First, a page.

November is Diabetes Awareness Month in Canada and November 14th is World Diabetes Day. There’s no better time to address the care issues faced by thousands of Canadians, the majority of which are seniors.
Diabetes is a chronic condition that affects the way the body uses blood sugar. It has the potential to cause serious complications when not properly controlled. Unfortunately, seniors – the most affected population – often have trouble managing diabetes on their own.
Aging and diabetes
Managing diabetes often involves a combination of medication and a diet and exercise. The condition often goes hand-in-hand with other conditions, such as high blood pressure and cholesterol – both of which also require medication and a healthy lifestyle to manage. Diabetes also raises the risk of depression and cognitive impairment – something many older adults already struggle with.
Controlling diabetes can become increasingly difficult as we get older. Age-related memory issues can make it difficult to remember to take diabetes medication or insulin. Mobility issues, lack of exercise, and menopause can make it difficult to maintain a healthy weight, which can also worsen diabetes.
Caring for your parent with diabetes
Some people make managing their diabetes seem effortless. Perhaps your parent has spent years living a very healthy and active life with little to no mention of their condition. The reality is that controlling diabetes gets more difficult as the years go on and it needs to be considered when planning senior care.
The following are some things to consider when caring for a senior with diabetes:
- Blood glucose monitoring
- Meal planning to ensure healthy, consistent meals to avoid hypoglycemia
- Medication, such as metformin
- Administering of insulin injections
- Medical appointments to check for eye problems, circulatory issues, and other diabetes complications
- Weight management
- Dental checkups (diabetes can worsen dental health)
- Talking to your parent
Talking to your aging parent about their diabetes is important. It can help you understand what their care routine involves. It’s also a good way to gauge how well they’re managing their diabetes and spot red flags, like irritability and low energy.
Look for signs that taking care of their diabetes is becoming more difficult, like trouble holding their hands steady for a blood glucose test or insulin shot, forgetting to take their medication, or not eating as well as they should be.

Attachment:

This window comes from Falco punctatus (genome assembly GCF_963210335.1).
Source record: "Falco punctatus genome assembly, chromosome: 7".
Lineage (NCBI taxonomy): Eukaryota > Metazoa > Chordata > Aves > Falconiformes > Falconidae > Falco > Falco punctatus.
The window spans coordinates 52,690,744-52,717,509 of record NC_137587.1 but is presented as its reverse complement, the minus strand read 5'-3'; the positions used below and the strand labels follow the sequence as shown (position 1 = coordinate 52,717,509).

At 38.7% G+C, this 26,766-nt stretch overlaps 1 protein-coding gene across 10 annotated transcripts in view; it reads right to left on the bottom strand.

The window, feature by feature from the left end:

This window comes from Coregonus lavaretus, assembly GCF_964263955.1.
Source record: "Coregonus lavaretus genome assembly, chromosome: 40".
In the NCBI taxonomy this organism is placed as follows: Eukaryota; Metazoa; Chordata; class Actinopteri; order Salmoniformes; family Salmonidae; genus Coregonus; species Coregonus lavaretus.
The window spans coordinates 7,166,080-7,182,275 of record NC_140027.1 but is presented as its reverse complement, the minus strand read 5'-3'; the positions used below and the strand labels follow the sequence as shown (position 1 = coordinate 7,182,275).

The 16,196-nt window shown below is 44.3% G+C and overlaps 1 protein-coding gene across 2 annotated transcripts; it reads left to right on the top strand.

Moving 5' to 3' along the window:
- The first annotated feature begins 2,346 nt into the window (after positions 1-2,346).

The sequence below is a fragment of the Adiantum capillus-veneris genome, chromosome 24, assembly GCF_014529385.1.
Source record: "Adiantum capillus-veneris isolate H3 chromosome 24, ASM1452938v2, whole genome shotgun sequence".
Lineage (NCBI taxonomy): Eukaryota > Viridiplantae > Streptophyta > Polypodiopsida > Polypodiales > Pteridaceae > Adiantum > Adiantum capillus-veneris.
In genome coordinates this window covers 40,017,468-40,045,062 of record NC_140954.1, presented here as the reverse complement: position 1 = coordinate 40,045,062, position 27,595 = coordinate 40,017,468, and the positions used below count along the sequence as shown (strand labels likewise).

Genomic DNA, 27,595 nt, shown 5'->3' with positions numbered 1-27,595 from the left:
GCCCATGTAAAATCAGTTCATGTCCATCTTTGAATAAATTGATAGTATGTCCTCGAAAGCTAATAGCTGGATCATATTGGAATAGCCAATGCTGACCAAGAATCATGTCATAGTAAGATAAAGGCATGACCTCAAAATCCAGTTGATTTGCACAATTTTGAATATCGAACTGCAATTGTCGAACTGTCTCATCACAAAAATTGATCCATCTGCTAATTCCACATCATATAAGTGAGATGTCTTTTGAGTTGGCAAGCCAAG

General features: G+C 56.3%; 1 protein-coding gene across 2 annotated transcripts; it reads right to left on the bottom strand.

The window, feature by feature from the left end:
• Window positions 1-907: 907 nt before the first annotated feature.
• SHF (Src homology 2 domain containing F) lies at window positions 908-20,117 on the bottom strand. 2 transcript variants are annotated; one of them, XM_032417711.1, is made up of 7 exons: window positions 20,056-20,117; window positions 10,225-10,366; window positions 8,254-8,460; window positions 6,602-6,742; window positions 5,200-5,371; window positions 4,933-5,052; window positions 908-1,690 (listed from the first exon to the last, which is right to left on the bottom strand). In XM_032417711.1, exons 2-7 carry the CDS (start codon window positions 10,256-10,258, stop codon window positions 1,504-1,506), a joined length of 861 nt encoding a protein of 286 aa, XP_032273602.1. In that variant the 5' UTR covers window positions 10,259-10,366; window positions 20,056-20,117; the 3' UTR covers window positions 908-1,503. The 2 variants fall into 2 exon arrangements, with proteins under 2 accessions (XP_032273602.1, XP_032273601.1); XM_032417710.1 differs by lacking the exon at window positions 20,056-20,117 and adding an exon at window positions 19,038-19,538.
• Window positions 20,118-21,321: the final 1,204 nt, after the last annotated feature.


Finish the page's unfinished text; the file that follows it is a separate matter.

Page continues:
Have an honest discussion with your parent about their condition and care requirements. Be realistic about what you’re able to do as far as caregiving. Keep in mind your other responsibilities, the amount of time and energy needed to care for a senior with diabetes, and even whether or not you think you’ll be able to do things like administer an insulin injection or perform a finger prick. Not everyone has the stomach for it and that’s okay!
In-home care for diabetes
The right care can help keep your parent’s diabetes well-controlled and minimize the risk of life-altering complications. It also allows seniors with diabetes and other health issues to age in the comfort of their own home, which can also have a positive impact on their health and wellbeing.
A professional senior care provider can assist with:
- healthy meal planning and preparation
- medication, including insulin injections
- blood glucose monitoring
- medical appointments
- other errands, such as groceries, picking up prescriptions, etc.
In-home care providers are also act as another set of eyes so that can catch changes in your parent’s condition when you’re not able to be there.
Talk to your parent about their needs and work together on a care plan that you’re all comfortable with. Good planning and the right help can make all the difference.
David Porter, CPCA
Living Assistance Services – Senior Home Care
Diabetes Awareness Month Canada 2019. Canadian Diabetes Association. https://www.diabetes.ca/diabetes-awareness-month
Diabetes in Canada. (2017). https://www.canada.ca/en/public-health/services/publications/diseases-conditions/diabetes-canada-highlights-chronic-disease-surveillance-system.html